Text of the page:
The week starting from 18 Oct was entirely spent in North Bengal. I visited Raiganj, Kaliyaganj, Bolaigaon, Chopra--all with a plan to meet women self help groups so that poverty can be eradicated from some of the villages. Couple of friends from Netherlands reached Bagdogra airport on 19 Oct, and I accompanied them to a tea production company as well. Our discussions centered around jute products prepared by women and marketing of the same so that the women can get fair price for their products. It was also soothing to note how I am growing up as a person...without many tags! People used to expect from me so many things. But now all that they want is my guidance, support and ideas. I also got some time to research on improving the SMS based early warning system that I started. It needs a lot more effort and support.
Thursday, October 28, 2010
While walking on the street last afternoon I heard a rickshaw-wallah speaking to another in Bengali, "We are not humans. We only have the form of humans." May be they were grumbling about the hot weather at the noon hour and their predicament to pull the rickshaw. But there is something more to it. Are they really living with the dignity of humans? While I travel around the state, which I do a lot more than before, I see children, women, aged persons and at times even younger ones--all living a form of the humans, with least semblance to living with dignity. It hurts. It hurts to see poverty. It spurs your emotions. It makes you feel how vulnerable you are. It also exposes your helplessness in handling such issues of poverty and indignity. God help them!
Monday, October 11, 2010
An incident at the Baghajatin railway station, about 10 kilometers from Sealdah in Kolkata, made me write this. I had just arrived at the station after a meeting with UNICEF and Ramakrishna Mission officials, to leave for Sealdah, and then to look for a train to go to North Bengal. When I reached there on the Platform No. 1, I saw an old man, a lady in her thirties and a child of 4 years old, getting down from the same platform on to the track, crossing it, walking towards platform No. 2, so that they can climb it. This is a short cut that thousands of people take in Indian railway stations, specially I have come to see it a lot in northern states. Suddenly, I heard people shouting, and I turned back to look. I saw the horror coming! A local electrical train was fast approaching platform No. 2. The train was trying to pull herself up on the platform, the child was still on the tracks and the old man was just in the middle, not knowing what he would do. Suddenly, someone pulled the man to the side, and took the child and jumped on the platform. And the woman had been given a helping hand. And the train passed them, and came to a halt. It all happened in about 5 – 7 seconds. I began to wonder. What was all this about? Why do people risk their lives to catch a train? In last month alone at least 4 persons have died in three different train accidents in Kolkata suburbs. In all three, the persons were talking on cell phone, had crossed the rail-crossing although the gate was closed, and walked on the track without realizing that the train was coming. In one of the accidents, an young college going girl died, trying to save her friend, taking the death toll to four! What a tragedy! What priorities have come about? What is more than life and love?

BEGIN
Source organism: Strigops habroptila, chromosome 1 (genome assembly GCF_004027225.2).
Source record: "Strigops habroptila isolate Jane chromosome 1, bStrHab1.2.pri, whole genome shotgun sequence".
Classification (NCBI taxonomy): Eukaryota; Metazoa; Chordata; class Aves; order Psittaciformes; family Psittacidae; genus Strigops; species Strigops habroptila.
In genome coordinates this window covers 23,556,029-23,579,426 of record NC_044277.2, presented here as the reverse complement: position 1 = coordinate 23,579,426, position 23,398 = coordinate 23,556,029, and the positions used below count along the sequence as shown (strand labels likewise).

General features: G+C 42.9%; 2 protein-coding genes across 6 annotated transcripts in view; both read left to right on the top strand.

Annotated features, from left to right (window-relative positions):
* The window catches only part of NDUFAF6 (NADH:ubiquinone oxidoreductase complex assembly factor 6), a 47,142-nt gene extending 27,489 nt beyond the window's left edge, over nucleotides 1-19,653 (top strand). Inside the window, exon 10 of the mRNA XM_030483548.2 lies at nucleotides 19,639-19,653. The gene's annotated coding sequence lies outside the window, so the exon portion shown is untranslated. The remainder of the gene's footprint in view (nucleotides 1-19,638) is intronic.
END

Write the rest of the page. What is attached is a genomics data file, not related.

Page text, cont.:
On 28 September, my friends from Netherlands enquired about the verdict on Ayodhya- a place of worship under legal battle for over 60 years, a bone of contention between Muslims and Hindus, and a vile concoction of politics and religion in the hands of politicians looking for cheap issues other than poverty reduction and development. The place is called Ayodhya, which itself means “A place of No War”! It was the place of big battle almost 20 years ago, when the tower of the mosque was brought down by the right wing Hindu fundamentalists. It also lead to the death of hundreds of Muslims and Hindus in various riots across the country for the next two years in separate incidents. It led to distrust between the two communities over a long period, which was further strengthened due to various international terrorist activities and the infamous Mumbai attack couple of years ago. Why should a No-War zone turn into a War Zone? And become a cause of death and spilling of blood of hundreds of people, and leaving many crying? In the land of Gandhi and Buddha, we have not learned to forgive. In the land that taught ahimsa (non-violence), we have learnt to fight for what we consider as dharma, and we were taught to fight for dharma by some of our deities. Look at most of our deities. They all spilled blood, to take revenge…to establish justice. More like the Old Testament! But, dharma is something that binds together. In the name of fighting for dharma, (what should unite us together), alas, we have divided ourselves. Religion has taught us wisdom. We have rejected wisdom and religion and have given into revenge and bloodshed. Call it, Murder!